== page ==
11 February 1904, page 5b.
    A photograph is in the Observer,
    25 May 1907, page 31.

    Information on mining for bismuth and copper is in the Observer,
    9 October 1869, page 13f,
    8 May 1871, page 3e,
    13 May 1871, page 10a,
    8 May 1871, page 4f-5d; also see
    5 August 1899, page 4g.

    "The Balhannah Mine" is in the Chronicle,
    2 November 1872, page 5g,
    28 October 1872, page 3a,
    6 January 1873, page 3b,
    11 January 1873, page 11b,
    13 February 1904, page 28.

    Information on a proposed school is in the Register,
    29 January 1858, page 3b,
    11 and 13 February 1858, pages 3h and 3f;
    its opening is reported on
    3 November 1858; also see
    30 December 1859, page 2e,
    17 November 1860, page 7h,
    13 December 1862, page 7h,
    28 November 1863, page 1e (supp.);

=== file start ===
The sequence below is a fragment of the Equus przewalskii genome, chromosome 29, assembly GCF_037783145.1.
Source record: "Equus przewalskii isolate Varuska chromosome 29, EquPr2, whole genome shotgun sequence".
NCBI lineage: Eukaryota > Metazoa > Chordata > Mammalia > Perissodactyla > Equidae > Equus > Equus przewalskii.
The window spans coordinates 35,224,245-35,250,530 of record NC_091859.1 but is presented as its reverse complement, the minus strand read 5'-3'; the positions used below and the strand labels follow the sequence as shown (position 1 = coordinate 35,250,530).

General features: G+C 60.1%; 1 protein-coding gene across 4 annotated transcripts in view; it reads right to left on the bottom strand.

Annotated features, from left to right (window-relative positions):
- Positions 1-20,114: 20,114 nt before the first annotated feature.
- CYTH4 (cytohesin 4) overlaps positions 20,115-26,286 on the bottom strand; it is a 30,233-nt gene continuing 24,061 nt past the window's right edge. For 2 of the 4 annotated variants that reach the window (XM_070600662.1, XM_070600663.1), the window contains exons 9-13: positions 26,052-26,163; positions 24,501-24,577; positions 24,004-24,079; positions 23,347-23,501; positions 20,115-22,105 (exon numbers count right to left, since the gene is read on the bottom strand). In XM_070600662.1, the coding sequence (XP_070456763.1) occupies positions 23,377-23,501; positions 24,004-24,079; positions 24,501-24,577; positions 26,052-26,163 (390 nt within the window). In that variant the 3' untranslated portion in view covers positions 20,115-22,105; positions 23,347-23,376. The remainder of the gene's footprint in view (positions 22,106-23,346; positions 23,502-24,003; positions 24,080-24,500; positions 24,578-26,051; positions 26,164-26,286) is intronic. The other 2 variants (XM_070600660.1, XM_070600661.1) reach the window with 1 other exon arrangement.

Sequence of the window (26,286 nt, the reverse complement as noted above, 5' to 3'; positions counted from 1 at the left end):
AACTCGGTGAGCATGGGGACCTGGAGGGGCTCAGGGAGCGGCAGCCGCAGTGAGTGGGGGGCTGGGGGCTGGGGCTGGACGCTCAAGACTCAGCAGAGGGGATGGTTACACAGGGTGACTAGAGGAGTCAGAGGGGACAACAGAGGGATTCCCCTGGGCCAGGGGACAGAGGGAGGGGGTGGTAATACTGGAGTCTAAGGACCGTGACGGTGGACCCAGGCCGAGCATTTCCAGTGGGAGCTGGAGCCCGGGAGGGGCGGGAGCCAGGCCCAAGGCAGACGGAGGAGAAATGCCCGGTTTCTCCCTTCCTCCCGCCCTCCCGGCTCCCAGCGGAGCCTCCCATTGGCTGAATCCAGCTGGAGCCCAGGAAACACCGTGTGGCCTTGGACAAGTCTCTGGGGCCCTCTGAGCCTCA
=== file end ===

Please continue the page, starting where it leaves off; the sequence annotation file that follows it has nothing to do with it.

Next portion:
according to Education Department records it opened in 1859 and closed in 1874.

    Examinations at Mr Whitfield's school are reported in the Register,
    17 December 1858, page 3g; also see
    26 November 1863, page 2h and
    19 December 1876, page 6e.
    An interesting letter in respect of a controversy over the school is in the Register,
    13 December 1876, page 6a,
    23 December 1876, page 10a-b,
    17 February 1877, page 13g,
    14 July 1877, page 7a; also see
    16 August 1877, page 7b.
    Biographical details of J.G. Cornelius, teacher, are in the Register,
    28 September 1903, page 3e.

    The opening of a bridge over the River Onkaparinga is reported in the Register,
    1 May 1858, page 3c.

    The laying of the foundation stone of St Thomas's Church is reported in the Observer,
    14 January 1865, page 2g.

    A sports day is reported in the Chronicle,
    19 February 1887, page 21d,
    31 March 1894, page 6f and
    a baseball match in the Register,
    15 April 1889, page 7g.

    Information on Mr G.F. Osborn's dairy factory is in the Chronicle,
    25 August 1894, page 23c; also see